According to a specific embodiment, therefore, the distillate feedstock is subjected to (a) hydrotreating in the presence of a hydrotreating catalyst as discussed above, (b) hydrocracking in the presence of a hydrocracking catalyst as discussed above, and (c) post-treating a hydrocracker effluent obtained in (b) in a further hydrotreating step to reduce the ultimate sulfur content in the upgraded hydrocarbon product. The post-treating step may use the same hydrotreating catalyst as in (a) (and as discussed above) or utilize a different hydrotreating catalyst.
A representative process flowscheme illustrating a particular embodiment for carrying out the methods described above is depicted in
According to the embodiment illustrated in
The total effluent stream 6 from hydrocracking zone 30 may be further subjected to hydrotreating using the same or a different hydrotreating catalyst and/or using the same or a different reactor, as used in hydrotreating zone 20, to further reduce sulfur in the ultimately-recovered liquid portion of this total effluent which is the upgraded hydrocarbon product. If no such post-treating is employed, the total effluent stream 6 will comprise, as a liquid portion, the effluent from hydrocracking zone 30 (or hydrocracker effluent), which is then recovered as the upgraded hydrocarbon product. As illustrated in the embodiment shown in
High pressure separator 40 is generally operated at substantially the same pressure as in hydrocracking zone 30 and at a temperature from about 38° C. (100° F.) to about 71° C. (160° F.). Hydrogen-rich gas stream 3 normally provides the majority of the total hydrogen in combined recycle gas stream 2, with the hydrogen consumed in hydrotreating zone 20 and hydrocracking zone 30 (and lost through dissolution) being replaced by fresh make-up hydrogen stream 4.
Liquid hydrocarbon product 7 from high pressure separator 40 may then be subjected to one or more additional separations, for example in low pressure separator 40 which removes, in off gas stream 8, small amounts of hydrogen dissolved in liquid hydrocarbon product 7 as well as light hydrocarbons (e.g., cracked products) and other light gases such as hydrogen sulfide. In the embodiment according to
According to the embodiment illustrated in
Overall, aspects of the invention are directed to the use of mild hydrotreating conditions in combination with hydrocracking and optionally post-treating to optimize the quality of fuel components of the upgraded hydrocarbon product obtained from these processes. The presence of organic nitrogen in the feed to hydrocracking improves the quality of the hydrocracker effluent, upgraded hydrocarbon product, and/or fuel component(s) (as discussed above), relative to the quality of the same hydrocracker effluent, upgraded hydrocarbon and/or fuel component(s) obtained with the same hydrocracking process but in the absence or substantial absence (e.g., less than about 1 ppm by weight) of organic nitrogen in the feed.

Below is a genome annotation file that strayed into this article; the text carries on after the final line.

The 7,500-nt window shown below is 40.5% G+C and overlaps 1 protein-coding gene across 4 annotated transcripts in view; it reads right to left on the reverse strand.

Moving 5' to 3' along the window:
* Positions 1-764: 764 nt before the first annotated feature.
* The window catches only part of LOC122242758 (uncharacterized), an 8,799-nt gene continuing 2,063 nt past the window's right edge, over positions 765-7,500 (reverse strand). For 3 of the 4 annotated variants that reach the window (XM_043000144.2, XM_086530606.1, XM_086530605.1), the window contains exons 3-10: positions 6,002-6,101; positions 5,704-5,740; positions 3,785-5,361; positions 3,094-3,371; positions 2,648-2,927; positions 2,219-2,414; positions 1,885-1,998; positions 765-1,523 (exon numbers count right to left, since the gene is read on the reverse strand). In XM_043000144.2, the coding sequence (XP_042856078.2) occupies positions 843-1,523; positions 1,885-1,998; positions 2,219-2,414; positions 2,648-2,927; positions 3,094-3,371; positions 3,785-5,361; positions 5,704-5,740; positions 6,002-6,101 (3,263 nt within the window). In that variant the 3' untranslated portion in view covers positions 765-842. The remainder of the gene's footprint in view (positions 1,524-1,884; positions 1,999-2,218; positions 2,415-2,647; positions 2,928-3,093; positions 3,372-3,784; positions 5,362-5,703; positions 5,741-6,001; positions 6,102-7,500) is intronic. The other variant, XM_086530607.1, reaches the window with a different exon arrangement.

In view of the present disclosure, it will be seen that several advantages may be achieved and other advantageous results may be obtained. Those having skill in the art will recognize the applicability of the methods disclosed herein to any of a number of hydrotreating and/or hydrocracking processes, and especially in the case of distillate feeds having a high content of multi-ring aromatic compounds. Those having skill in the art, with the knowledge gained from the present disclosure, will recognize that various changes could be made in the above processes without departing from the scope of the present disclosure. Mechanisms used to explain theoretical or observed phenomena or results, shall be interpreted as illustrative only and not limiting in any way the scope of the appended claims.
The following examples are set forth as representative of the present invention. These examples are not to be construed as limiting the scope of the invention as these and other equivalent embodiments will be apparent in view of the present disclosure and appended claims.
LCO hydrocracking was used to produce high octane gasoline. A reduction in upstream hydrotreating severity, by lowering temperature, lowering pressure, increasing LHSV, and/or introducing a higher severity (e.g., more refractory) feed, was found to improve octane over a range of operating conditions.
The results in